Friday, December 20, 2019

The Dilemma of Habakkuk

"Your eyes are too pure to look on evil; you cannot tolerate wrong. Why then do You tolerate the treacherous? Why are You silent while the wicked swallow up those more righteous than themselves?" (Habakkuk 1:13).

Josiah was the last good king of Judah. With the help of Jeremiah and other prophets, Josiah led Judah in a national reformation, but sadly the revival was short-lived. After his death, the nation sank back into even worse violence and injustice than before. The prophet Habakkuk tells us that he came before God and complained. He asked God to arise and defend the righteous poor (Habakkuk 1:1–4) who were trying to live godly lives amid the corruption of Jewish society.

God replied to Habakkuk that He was indeed going to take action. He was going to raise up the Babylonians, and they were going to conquer and devastate Judah (Habakkuk 1:5–11). In essence, Habakkuk questioned further, “I admit that we are bad and deserve judgment,” but the Babylonians are worse than we are. How can You, O God, allow the wicked to destroy those who are relatively more righteous?” (Habakkuk 1:12–17).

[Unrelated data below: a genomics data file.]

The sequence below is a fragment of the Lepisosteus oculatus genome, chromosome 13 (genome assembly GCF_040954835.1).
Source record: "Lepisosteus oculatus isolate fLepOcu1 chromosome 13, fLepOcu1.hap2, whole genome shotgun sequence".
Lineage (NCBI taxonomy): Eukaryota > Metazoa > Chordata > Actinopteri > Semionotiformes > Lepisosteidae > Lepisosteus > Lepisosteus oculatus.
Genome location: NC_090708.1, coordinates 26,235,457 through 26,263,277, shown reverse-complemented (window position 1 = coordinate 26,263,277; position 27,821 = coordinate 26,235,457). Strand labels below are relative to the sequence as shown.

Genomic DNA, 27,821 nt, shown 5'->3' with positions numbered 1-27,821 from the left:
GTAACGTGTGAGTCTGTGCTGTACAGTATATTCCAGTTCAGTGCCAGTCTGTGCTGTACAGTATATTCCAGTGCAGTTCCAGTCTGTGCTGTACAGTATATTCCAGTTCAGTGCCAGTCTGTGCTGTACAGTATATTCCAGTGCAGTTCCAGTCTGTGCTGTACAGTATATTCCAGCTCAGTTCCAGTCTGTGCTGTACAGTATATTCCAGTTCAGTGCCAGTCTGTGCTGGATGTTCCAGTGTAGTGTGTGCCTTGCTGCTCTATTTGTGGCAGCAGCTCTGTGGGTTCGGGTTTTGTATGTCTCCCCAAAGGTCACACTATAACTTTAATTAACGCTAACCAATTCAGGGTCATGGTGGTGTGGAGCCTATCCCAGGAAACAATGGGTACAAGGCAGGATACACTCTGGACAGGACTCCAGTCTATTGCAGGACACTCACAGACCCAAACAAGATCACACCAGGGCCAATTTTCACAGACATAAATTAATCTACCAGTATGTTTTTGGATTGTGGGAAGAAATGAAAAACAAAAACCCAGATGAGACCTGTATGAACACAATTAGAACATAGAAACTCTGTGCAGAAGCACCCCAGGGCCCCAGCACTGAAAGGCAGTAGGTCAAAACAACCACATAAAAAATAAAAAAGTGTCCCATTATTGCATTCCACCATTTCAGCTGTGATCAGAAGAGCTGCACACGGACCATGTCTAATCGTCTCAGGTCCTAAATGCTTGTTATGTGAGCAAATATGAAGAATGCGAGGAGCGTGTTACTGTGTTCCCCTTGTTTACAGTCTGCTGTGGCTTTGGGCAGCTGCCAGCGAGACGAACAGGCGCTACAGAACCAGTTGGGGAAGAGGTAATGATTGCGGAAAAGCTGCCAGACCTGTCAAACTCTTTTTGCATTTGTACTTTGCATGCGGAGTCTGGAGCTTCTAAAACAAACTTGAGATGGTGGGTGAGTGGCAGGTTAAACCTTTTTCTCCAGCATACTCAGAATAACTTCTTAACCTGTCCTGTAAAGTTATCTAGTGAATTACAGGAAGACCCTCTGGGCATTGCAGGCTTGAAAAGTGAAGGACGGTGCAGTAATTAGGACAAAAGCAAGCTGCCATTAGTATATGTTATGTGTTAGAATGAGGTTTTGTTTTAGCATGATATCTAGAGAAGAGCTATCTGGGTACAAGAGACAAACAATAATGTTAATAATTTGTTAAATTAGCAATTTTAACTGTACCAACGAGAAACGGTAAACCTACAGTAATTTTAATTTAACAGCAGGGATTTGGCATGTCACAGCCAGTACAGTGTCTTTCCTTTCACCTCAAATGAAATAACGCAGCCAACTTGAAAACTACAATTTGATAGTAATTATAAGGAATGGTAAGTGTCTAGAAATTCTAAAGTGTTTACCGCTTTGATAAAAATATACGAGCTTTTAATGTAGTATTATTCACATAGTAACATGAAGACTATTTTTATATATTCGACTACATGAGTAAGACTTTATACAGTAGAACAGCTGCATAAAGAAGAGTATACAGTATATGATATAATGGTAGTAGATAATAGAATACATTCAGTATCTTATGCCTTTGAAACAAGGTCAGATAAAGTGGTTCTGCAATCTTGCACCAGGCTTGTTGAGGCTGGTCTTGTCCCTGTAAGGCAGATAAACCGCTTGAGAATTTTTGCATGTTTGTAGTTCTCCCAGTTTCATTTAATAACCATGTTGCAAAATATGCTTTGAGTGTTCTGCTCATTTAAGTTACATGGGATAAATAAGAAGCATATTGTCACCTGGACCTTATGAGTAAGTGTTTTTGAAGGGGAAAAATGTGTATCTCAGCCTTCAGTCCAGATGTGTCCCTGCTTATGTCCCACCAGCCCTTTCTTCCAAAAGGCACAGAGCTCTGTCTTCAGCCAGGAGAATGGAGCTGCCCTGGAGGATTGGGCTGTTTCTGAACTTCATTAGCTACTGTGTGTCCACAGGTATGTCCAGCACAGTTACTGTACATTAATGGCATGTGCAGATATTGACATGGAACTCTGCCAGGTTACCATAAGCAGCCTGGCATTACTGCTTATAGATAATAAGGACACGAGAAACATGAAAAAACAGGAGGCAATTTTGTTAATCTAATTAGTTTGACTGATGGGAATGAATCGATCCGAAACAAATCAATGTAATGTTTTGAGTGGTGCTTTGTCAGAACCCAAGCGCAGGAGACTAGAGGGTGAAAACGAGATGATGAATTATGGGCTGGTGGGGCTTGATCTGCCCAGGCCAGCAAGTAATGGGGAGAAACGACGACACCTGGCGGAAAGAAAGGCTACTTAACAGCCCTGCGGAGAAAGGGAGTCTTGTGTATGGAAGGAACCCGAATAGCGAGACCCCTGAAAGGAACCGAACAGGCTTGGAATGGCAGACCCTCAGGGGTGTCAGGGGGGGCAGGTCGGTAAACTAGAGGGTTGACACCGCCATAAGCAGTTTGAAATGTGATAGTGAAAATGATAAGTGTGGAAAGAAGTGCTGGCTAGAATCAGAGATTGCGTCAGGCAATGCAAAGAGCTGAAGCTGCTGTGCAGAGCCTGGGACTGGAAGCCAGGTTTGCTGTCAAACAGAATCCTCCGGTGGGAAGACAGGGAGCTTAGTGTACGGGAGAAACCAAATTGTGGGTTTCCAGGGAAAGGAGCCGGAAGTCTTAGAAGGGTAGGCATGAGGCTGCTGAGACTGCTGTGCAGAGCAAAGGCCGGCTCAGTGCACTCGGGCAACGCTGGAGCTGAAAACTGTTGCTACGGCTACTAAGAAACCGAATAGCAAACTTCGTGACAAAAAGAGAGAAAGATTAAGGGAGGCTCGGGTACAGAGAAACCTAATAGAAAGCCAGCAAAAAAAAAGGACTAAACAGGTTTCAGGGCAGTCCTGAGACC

God replied that indeed He was going to use the Babylonians to punish Judah, but that He would then punish the Babylonians for their wickedness. The Babylonians were going to devour all the nations (Habakkuk 2:5), but they would be utterly devastated when it was their turn for judgment (Habakkuk 2:6–19, esp. v. 16).

Meanwhile, “the righteous will live by his faith” (Habakkuk 2:4), because in spite of appearances, “the LORD is in His holy temple” (Habakkuk 2:20). What does it mean to live by faith? It does not mean merely believing in God. Rather, it means believing God, believing what He says, and acting in terms of it. For Habakkuk and his generation, and for us, it means that in the middle of the confusing events of history we are to trust God and rely on Him.

Habakkuk 2:4 implies that if a person has faith—that is, if he lives faithfully, he will find life. The New Testament quotes this sentence several times affirming that life and salvation come through faith, not through works. Habakkuk was confronted by a looming national disaster. He was looking at social, cultural, and possibly personal death. In the midst of this, life and salvation were found in God. The way to obtain that life and salvation from God is by living faithfully with Him.

Living faithfully, demonstrating trust, and practicing the real lordship of Christ is a way of living life in the presence of God, under His authority and to His glory. Adopt this concept as an operative principle in your walk with Christ.